Consider a company that manages a network of hospitals across several counties in one state. Household incomes and the cost of living are higher in urban than rural areas. The company, however, has set the same prices for pharmaceuticals and services in all of its hospitals. It has also paid the same salaries for doctors, nurses, and other professional staff throughout the state.
We assume that both, prices and salaries are set according to the cost of living of the region they are set for. This in mind and since prices and salaries of the hospital are equal in rural and urban areas, we assume that the management of the hospital network set prices and salaries according to the average of the living cost of rural and urban areas (= state average cost of living). Independent of how sophisticated the averaging of cost of living was, the average will always be higher than the cost of living in rural areas and lower than the cost of living in urban areas.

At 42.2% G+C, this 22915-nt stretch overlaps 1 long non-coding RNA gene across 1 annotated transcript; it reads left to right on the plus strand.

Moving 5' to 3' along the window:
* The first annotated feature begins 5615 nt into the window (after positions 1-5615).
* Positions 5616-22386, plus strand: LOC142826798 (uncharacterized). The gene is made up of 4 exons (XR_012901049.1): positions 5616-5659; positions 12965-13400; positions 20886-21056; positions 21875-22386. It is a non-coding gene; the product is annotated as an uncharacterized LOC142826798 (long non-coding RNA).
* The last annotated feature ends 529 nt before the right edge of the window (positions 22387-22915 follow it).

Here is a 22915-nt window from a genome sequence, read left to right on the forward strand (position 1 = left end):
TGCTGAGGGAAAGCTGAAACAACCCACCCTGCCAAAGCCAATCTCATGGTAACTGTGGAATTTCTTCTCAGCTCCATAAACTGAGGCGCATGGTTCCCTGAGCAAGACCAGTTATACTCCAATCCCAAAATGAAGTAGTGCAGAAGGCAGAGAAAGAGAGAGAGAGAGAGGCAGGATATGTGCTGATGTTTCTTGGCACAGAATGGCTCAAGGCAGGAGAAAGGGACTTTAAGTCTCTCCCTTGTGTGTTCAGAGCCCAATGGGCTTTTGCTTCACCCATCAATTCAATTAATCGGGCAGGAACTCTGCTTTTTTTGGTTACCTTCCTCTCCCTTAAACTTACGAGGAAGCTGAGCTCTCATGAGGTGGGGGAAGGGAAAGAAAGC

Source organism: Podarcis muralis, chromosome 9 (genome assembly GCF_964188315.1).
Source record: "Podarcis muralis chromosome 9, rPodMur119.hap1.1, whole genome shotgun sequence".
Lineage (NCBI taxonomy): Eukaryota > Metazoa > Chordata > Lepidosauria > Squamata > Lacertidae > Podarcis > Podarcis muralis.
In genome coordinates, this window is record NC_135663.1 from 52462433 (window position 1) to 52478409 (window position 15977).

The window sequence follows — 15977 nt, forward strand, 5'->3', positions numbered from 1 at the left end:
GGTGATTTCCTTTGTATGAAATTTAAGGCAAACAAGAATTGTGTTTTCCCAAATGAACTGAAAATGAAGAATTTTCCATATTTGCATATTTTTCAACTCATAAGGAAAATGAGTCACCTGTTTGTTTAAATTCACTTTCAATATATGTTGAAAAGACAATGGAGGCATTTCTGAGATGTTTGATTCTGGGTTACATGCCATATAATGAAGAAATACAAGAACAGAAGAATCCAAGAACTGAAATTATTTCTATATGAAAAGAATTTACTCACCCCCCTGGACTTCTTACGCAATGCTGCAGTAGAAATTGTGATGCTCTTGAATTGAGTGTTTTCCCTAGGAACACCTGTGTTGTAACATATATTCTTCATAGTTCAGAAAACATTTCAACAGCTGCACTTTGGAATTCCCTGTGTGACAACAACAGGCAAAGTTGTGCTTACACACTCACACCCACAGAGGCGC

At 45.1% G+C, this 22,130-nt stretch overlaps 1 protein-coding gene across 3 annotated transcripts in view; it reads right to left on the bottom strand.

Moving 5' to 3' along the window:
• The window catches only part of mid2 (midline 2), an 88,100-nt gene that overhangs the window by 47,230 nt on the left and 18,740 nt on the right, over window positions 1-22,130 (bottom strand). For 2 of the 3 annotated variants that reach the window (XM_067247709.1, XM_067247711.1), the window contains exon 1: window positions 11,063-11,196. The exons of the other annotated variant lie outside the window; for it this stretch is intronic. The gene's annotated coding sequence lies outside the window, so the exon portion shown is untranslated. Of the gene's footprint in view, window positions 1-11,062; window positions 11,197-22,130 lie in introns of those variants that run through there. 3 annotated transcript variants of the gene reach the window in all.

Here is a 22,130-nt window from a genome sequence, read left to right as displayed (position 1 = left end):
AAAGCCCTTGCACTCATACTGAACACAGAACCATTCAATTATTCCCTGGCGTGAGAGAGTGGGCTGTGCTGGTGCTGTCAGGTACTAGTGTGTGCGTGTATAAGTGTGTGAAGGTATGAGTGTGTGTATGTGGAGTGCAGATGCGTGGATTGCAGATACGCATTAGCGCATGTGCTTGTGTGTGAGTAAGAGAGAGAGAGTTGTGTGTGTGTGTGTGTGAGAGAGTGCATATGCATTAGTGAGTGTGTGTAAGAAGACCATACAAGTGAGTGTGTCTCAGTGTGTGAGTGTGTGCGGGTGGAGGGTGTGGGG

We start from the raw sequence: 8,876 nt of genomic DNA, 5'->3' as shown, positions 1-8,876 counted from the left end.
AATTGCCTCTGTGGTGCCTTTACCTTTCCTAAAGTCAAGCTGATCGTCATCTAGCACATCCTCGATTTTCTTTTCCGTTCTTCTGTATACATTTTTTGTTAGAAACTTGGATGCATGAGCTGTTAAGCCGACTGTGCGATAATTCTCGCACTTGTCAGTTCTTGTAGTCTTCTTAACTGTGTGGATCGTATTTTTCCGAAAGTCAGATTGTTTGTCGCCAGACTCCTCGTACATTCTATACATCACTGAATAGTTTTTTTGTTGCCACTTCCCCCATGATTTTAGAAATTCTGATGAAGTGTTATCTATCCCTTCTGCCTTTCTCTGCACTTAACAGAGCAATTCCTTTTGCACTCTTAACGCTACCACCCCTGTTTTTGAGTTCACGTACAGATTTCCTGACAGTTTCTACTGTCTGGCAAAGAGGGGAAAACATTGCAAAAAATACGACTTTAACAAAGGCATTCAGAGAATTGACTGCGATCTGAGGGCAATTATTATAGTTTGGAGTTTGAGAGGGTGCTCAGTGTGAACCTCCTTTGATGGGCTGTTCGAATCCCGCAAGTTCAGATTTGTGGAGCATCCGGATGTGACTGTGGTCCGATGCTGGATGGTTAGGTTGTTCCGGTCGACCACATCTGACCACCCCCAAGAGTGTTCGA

The supply of medical treatment, that is the capacity of a hospital, is inelastic as well as the number of positions necessary to supply the treatment. The number of hospitals does not change.
Medical treatment refers to both, pharmaceuticals and services, and there combination.
The cost of living can be taken as price index, indeed is directly proportional to price. Question (a)
Management has noticed that there are long waiting lists for treatment at its urban hospitals. Can you explain this problem?
Supply and demand for medical treatment is shown in Fig. 1. The capacity of the hospital is fixed, that is the supply is inelastic. As already pointed out under the assumptions, the price for medical treatment in urban hospitals set by the management is according to the average cost of living of the state. Since we further assumed that the salaries of urban area population are according to the actual cost of living, we can also assume that the customer is...
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